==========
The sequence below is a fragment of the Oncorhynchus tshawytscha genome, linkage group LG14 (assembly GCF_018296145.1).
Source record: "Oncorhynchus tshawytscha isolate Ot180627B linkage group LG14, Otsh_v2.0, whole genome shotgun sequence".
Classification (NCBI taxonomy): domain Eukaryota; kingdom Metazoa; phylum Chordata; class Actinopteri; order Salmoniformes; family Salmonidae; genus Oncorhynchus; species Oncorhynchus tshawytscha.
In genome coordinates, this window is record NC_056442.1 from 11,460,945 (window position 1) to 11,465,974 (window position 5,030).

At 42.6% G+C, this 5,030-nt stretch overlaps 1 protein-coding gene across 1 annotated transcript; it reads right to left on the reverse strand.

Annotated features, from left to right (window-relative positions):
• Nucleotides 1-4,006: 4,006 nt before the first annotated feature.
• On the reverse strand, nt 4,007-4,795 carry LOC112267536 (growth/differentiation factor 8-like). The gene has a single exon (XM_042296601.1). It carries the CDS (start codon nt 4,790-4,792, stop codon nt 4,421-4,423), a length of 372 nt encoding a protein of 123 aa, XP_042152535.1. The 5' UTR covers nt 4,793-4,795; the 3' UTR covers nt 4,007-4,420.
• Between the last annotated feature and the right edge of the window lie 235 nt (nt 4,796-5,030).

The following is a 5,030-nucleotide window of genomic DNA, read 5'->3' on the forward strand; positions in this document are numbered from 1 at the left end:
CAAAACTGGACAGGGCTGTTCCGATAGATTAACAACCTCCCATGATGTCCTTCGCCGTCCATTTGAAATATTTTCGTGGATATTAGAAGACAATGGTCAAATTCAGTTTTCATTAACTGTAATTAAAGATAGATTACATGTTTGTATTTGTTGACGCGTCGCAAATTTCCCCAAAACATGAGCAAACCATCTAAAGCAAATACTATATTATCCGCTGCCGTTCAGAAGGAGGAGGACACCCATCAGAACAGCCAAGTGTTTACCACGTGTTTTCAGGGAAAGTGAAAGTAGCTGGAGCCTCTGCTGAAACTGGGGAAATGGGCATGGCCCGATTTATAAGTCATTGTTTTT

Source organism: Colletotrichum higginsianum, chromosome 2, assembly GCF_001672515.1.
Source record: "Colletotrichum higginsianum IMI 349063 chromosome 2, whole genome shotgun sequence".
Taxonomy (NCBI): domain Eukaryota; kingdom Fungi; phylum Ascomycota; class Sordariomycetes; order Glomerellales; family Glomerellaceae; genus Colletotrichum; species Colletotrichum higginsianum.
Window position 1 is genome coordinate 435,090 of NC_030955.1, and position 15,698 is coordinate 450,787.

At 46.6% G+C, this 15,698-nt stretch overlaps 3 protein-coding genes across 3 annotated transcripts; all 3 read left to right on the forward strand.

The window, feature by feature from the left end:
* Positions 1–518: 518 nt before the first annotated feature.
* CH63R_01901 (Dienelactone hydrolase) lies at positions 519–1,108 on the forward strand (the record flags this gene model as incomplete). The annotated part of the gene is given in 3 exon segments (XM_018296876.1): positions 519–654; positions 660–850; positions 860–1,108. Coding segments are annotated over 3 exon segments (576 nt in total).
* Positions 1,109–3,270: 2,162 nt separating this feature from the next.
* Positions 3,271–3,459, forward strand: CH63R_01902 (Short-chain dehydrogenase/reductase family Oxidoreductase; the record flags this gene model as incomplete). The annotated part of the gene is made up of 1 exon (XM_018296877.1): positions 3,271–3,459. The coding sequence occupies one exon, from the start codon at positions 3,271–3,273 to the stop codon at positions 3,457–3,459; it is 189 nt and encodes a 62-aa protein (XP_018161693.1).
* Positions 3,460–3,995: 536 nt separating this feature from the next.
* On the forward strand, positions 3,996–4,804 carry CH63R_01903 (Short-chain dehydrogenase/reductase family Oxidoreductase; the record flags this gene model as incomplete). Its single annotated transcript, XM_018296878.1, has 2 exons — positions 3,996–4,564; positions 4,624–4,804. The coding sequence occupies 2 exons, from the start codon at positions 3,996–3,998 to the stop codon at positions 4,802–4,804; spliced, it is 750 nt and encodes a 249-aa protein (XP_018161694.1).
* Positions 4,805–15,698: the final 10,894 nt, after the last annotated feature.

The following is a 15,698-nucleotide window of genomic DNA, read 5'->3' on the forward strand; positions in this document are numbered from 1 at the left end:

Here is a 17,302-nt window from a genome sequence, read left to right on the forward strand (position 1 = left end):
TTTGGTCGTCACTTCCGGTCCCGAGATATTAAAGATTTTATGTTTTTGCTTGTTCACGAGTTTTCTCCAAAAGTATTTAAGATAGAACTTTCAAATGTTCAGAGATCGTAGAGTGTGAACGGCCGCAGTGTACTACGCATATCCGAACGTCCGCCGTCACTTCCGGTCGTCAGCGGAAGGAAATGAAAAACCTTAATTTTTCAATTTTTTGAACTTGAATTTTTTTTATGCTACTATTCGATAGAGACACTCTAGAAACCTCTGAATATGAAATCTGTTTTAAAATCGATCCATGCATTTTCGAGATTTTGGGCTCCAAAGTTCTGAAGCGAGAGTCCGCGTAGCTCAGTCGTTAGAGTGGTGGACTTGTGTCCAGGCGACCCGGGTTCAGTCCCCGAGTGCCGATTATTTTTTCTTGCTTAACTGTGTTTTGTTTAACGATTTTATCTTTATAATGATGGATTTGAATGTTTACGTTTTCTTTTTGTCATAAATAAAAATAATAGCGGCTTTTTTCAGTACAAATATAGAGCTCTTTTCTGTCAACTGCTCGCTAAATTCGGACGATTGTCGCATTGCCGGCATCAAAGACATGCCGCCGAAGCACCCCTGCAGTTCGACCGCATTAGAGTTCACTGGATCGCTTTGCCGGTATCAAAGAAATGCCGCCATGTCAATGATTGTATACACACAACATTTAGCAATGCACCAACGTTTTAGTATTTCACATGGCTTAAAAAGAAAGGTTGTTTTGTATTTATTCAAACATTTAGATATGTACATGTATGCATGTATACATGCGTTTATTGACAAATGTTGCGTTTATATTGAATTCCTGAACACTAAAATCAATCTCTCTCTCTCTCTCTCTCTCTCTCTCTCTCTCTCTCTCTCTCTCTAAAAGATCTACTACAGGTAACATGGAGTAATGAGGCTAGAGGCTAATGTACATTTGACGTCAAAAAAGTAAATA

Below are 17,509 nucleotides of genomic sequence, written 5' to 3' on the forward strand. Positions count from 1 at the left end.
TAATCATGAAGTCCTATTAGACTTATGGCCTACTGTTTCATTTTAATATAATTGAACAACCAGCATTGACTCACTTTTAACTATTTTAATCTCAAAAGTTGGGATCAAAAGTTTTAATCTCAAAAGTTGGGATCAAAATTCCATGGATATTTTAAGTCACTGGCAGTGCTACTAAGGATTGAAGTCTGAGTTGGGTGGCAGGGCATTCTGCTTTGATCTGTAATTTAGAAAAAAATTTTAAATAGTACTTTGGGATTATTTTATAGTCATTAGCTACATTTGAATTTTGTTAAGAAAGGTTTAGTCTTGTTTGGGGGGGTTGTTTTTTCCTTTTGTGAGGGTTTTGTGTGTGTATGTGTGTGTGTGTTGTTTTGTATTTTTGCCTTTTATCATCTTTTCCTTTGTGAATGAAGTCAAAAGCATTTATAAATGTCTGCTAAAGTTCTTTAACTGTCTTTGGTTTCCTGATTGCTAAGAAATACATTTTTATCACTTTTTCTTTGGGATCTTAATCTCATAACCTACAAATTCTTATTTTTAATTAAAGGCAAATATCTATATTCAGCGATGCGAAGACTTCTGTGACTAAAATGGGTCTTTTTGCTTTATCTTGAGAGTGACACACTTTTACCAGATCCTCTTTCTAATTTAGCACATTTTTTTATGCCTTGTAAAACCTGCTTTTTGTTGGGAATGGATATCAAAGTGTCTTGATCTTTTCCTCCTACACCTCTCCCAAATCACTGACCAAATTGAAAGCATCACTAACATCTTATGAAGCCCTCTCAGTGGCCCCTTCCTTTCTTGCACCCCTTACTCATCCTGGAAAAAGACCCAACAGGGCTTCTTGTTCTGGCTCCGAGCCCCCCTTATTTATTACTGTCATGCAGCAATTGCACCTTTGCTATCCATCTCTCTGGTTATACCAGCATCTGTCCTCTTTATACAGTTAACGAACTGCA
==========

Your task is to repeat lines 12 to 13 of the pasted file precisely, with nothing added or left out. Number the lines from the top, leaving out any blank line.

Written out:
Source organism: Colletotrichum higginsianum, chromosome 2, assembly GCF_001672515.1.
Source record: "Colletotrichum higginsianum IMI 349063 chromosome 2, whole genome shotgun sequence".